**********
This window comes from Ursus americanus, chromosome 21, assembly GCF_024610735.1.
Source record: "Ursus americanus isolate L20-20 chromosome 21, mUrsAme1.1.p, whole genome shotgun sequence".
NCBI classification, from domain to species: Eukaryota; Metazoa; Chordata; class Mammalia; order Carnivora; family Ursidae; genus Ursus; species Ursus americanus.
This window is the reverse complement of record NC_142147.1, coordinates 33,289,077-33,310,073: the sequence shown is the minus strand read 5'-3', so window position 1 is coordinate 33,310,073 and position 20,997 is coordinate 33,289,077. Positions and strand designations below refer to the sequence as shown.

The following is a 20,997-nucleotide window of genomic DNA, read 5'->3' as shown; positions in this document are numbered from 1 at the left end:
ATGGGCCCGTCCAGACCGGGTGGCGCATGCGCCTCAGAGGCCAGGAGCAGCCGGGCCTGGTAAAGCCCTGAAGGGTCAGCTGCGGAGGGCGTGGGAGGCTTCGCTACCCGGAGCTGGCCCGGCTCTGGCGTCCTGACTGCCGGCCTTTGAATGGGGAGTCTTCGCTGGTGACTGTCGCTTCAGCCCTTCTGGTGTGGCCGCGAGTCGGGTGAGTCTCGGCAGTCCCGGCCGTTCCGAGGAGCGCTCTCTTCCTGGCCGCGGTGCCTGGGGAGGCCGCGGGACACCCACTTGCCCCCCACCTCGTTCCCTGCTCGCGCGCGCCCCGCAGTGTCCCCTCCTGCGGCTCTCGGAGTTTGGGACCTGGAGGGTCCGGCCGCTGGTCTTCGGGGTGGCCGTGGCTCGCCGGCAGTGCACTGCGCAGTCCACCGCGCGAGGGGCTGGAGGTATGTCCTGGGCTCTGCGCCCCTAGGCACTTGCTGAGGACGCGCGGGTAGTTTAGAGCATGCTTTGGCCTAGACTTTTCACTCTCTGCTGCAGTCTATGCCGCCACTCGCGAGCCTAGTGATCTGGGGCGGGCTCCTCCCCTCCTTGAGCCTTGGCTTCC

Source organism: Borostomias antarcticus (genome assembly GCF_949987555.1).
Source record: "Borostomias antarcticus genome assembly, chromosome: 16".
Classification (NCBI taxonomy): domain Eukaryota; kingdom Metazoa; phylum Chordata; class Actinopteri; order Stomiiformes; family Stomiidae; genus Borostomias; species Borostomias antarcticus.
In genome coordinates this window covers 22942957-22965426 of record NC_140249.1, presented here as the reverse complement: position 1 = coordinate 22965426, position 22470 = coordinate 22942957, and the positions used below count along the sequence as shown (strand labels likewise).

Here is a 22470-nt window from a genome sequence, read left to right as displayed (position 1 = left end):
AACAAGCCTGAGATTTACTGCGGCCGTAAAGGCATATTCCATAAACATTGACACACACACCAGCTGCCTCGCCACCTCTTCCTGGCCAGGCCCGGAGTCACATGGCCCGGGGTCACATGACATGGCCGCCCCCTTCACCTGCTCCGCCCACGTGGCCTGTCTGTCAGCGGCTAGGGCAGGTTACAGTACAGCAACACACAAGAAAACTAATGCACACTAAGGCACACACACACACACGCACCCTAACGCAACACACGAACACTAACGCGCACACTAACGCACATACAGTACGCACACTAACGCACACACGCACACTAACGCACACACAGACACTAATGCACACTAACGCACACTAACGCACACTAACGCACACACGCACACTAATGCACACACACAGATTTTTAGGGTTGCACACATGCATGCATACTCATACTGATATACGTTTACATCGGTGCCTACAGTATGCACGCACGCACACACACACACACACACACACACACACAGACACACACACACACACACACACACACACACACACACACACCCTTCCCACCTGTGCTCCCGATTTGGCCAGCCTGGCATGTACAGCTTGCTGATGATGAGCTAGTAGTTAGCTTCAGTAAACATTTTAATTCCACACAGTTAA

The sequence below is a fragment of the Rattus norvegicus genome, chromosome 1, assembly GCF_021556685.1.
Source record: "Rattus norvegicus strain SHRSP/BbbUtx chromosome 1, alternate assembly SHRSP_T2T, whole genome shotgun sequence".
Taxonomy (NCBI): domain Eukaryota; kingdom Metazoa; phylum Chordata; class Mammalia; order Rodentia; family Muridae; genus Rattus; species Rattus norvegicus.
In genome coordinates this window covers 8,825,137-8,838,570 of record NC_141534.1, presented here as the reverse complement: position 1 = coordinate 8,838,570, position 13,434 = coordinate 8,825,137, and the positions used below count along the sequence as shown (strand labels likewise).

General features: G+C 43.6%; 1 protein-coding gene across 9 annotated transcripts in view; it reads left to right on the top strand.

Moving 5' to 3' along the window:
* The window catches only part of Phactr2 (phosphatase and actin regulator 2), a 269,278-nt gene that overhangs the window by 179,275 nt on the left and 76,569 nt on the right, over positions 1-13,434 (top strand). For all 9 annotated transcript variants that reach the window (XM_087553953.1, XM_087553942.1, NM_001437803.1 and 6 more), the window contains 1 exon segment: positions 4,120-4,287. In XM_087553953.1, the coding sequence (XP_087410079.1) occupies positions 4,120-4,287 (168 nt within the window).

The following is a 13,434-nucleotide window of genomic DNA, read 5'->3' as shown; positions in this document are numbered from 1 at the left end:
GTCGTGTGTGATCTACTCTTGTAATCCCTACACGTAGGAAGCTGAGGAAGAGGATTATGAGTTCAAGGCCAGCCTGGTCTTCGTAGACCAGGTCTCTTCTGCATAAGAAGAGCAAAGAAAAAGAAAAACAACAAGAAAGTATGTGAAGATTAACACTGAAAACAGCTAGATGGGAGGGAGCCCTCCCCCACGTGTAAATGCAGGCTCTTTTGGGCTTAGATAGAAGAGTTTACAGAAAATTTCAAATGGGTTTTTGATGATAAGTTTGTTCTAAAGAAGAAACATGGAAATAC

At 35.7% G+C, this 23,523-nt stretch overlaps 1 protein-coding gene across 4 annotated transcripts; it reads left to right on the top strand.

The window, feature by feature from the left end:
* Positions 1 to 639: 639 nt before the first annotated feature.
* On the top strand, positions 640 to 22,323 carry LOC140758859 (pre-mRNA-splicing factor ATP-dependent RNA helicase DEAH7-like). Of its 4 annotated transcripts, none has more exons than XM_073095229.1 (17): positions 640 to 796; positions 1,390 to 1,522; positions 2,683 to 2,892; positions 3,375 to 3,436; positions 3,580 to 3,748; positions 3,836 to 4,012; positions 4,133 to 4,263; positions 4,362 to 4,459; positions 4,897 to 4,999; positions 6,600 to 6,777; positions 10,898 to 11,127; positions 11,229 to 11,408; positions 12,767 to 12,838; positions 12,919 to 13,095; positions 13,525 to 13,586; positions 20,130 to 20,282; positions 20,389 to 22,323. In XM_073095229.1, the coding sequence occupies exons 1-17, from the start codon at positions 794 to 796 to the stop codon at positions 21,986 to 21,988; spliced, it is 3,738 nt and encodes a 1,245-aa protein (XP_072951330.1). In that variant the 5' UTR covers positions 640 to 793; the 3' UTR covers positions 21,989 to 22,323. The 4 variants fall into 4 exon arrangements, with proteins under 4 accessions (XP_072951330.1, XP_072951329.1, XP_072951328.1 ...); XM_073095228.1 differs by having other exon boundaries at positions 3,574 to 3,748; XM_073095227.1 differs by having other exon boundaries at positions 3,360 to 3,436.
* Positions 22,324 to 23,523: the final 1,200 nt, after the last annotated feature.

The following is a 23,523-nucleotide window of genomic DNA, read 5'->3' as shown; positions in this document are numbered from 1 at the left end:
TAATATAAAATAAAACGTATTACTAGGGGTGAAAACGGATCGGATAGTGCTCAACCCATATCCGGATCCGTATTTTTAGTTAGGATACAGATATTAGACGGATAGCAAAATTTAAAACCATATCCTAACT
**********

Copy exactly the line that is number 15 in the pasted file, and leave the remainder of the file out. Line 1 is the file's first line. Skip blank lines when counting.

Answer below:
Taxonomy (NCBI): domain Eukaryota; kingdom Metazoa; phylum Chordata; class Mammalia; order Rodentia; family Muridae; genus Rattus; species Rattus norvegicus.